Review Summary: A grindcore supergroup that doesn't live up to the hype.2 of 2 thought this review was well written
Side projects are usually something that are fun to listen to. It's always cool to see your favorite band members from different groups form a new band and create new songs. I am a personal huge fan of drummer Nicholas Barker (also seen in bands like Cradle of Filth, Dimmu Borgir, and Old Man's Child) and I wanted to hear just about every band the man had played drums for. It was at this time that I came upon this band, Lock Up
. Unlike Barker's other bands, these guys are not symphonic pseudo-black metal. Lock Up is actually a grindcore/death metal band that creates nothing more than incredibly fast and brutal pieces of music. Now that you've gotten a little bit of background, we shall enter...
Lock Up's Pleasures Pave Sewers
Lock Up consists of:
Shane Embury (of Napalm Death) - Bass
Peter T�gtgren (of Hypocrisy) - Vocals
Jesse Pintado (of Napalm Death) - Guitars
Nicholas Barker (of Cradle of Filth and Dimmu Borgir) - Drums
Grindcore isn't a genre that gets a ton of play, and most people probably don't know a thing about it. Don't worry, I'll fill you in. Grindcore (or simply "Grind") is a genre that is built primarily on speed. Almost every song is played at incredible speeds and the drums are usually loaded with blast beats and double bass patterns. The genre combines elements of hardcore punk, death metal, thrash, and crust punk. Some other key bands in the genre include: Napalm Death, Carcass and Pig Destroyer. Well, shall we finally get to the album?
This album spans over thirteen tracks, but only lasts for just over twenty-nine minutes. This is pretty typical of a grindcore band, as most songs are between one and two minutes in length. The fans of hardcore punk will probably like this alot, but I bet that some metal fans would probably like for the songs to be a bit longer. This is what shows the hardcore influences in the band, and it's not really that big of a problem. Out of all the things that you could listen to on this album, the thing that I find the most enjoyable would be the guitar riffs. Jesse Pintado does a fantastic job and delivers some very fast and tasteful metal riffs. You won't find any guitar solos here, but the riffs are usually fairly technical to keep the metal fans interested and wanting to hear more. His work on such tracks as "Tragic Faith", "Submission" and "After Life in Purgatory" are some of his best.
I have never listened to vocalist Peter T�gtgren's other band, Hypocrisy, but after hearing this I'm not really sure if I want to. HIs voice never really sticks out to me besides a mediocre grind/death scream. His vocal styles are also not as versatile as I would have liked; he usually only screams in one range...and when he does let out a high pitched shriek it usually doesn't turn out as well as he probably would have planned. He makes up for his lack of vocal brilliance by writing some pretty good lyrics. Sure, they're impossible to understand, but if you read them by themselves they're fairly intelligent and well fitting for the band. As a whole I would say that Peter T�gtgren drags the band down and they'd probably be better off with a different vocalist.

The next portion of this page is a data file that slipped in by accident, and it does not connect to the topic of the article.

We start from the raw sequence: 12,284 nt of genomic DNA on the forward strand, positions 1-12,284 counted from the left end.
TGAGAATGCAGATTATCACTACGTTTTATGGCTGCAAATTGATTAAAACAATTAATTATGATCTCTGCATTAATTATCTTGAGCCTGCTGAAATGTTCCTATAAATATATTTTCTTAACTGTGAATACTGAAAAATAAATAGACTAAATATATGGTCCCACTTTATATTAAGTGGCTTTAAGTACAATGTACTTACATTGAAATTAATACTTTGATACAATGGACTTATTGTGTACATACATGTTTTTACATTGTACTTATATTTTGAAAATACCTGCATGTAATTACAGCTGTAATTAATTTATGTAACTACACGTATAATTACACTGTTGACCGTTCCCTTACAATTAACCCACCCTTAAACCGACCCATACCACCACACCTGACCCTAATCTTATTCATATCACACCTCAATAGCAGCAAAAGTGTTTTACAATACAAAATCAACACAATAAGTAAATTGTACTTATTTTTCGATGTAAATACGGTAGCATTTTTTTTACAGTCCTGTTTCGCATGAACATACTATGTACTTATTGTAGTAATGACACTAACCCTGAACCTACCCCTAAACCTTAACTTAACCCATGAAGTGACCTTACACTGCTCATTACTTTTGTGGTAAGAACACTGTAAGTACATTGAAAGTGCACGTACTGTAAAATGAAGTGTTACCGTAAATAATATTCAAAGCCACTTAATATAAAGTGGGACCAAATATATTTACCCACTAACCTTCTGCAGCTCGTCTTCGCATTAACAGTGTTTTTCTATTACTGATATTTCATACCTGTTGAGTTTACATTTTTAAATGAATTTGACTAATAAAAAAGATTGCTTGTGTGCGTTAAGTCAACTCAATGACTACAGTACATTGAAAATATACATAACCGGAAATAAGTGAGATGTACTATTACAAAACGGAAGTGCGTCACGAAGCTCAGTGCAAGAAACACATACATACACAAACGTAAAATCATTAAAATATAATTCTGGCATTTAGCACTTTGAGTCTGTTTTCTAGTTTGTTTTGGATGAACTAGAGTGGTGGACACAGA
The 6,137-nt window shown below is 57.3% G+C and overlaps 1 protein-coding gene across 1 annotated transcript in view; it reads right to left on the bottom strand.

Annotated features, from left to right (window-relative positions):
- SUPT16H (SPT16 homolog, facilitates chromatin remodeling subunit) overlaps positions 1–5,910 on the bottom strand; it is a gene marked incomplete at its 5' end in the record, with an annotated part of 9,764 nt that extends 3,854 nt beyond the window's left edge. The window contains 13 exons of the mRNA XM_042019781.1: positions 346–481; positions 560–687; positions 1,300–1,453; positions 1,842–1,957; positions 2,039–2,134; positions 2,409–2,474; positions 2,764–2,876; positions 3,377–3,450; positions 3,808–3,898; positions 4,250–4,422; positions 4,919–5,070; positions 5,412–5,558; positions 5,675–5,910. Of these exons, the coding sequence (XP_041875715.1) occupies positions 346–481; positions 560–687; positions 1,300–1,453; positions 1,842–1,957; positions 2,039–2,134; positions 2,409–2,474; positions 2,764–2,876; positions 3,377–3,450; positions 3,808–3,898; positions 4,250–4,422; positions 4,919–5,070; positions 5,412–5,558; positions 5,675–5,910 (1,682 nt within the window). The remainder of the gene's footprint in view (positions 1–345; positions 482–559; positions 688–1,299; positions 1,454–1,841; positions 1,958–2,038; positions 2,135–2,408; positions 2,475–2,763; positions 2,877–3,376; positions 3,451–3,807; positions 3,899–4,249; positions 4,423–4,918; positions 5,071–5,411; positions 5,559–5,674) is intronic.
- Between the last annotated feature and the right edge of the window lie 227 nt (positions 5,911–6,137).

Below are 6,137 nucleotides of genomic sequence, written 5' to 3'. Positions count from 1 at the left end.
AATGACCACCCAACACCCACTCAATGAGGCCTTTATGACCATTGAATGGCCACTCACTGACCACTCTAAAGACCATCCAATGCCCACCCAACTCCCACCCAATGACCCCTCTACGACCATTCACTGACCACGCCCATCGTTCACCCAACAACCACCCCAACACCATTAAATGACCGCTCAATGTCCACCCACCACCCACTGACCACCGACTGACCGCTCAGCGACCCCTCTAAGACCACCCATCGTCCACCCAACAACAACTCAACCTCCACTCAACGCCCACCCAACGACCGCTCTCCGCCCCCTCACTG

Shame Embury's bass tone is very similar to that of a chainsaw; it will cut through you in one simple stroke. It's mixed further back than I would have liked, but when you can hear it it's quite enjoyable. Always playing with a constant overdrive pedal on, Shane's bass easily fits in with the rest of the group. He also does a fine job accompanying the guitar parts and makes them sound that much more crushing, heavy, and evil. It was never in the interest of grindcore for the bass to be the prominent instrument, but it still bothers me that it's pretty hard to hear in most of the songs.
Like I said at the beginning of the review, I basically worship the ground that Nicholas Barker walks on. I really enjoy his work with his other bands because he matched his blistering speed with his vast creativity. I truly think that he is the best drummer in the extreme metal world. But you wouldn't really get that impression by hearing this band. Barker is really overshadowed by the vocals and the guitars, and he only lays down simple blast beats and average double bass patterns. Sure, it's true to the grindcore sound, but by doing this it doesn't make the band anything new or special to the genre. I was really bummed out by this because I know that Barker is capable of so much more, but he just chose not to do anything to impress me. If you want to hear some of his better work I would suggest that you listen to his work with Dimmu Borgir's two most modern albums, but certainly not this. It's great for hearing incredibly fast blast beats, but after a while it just gets dull. I can't really say that he has any highlights on the album, as every track essentially sounds the same on drums.
After Life in Purgatory
Slow Bleed Gorgon/ Pleasure Pave Sewers
-- The guitar riffs are heavy, technical, and cool.
-- Shane's bass tone is really awesome
-- Remains true to the grindcore sound
-- The lyrics are good
-- Nick Barker's drums are really average when compared to his other work
-- Vocals are below average
-- Vocals are impossible to understand
Final Rating: 2.5/5 - I would only get this if you're a big grindcore fan. Otherwise, I'd suggest that you look for something else.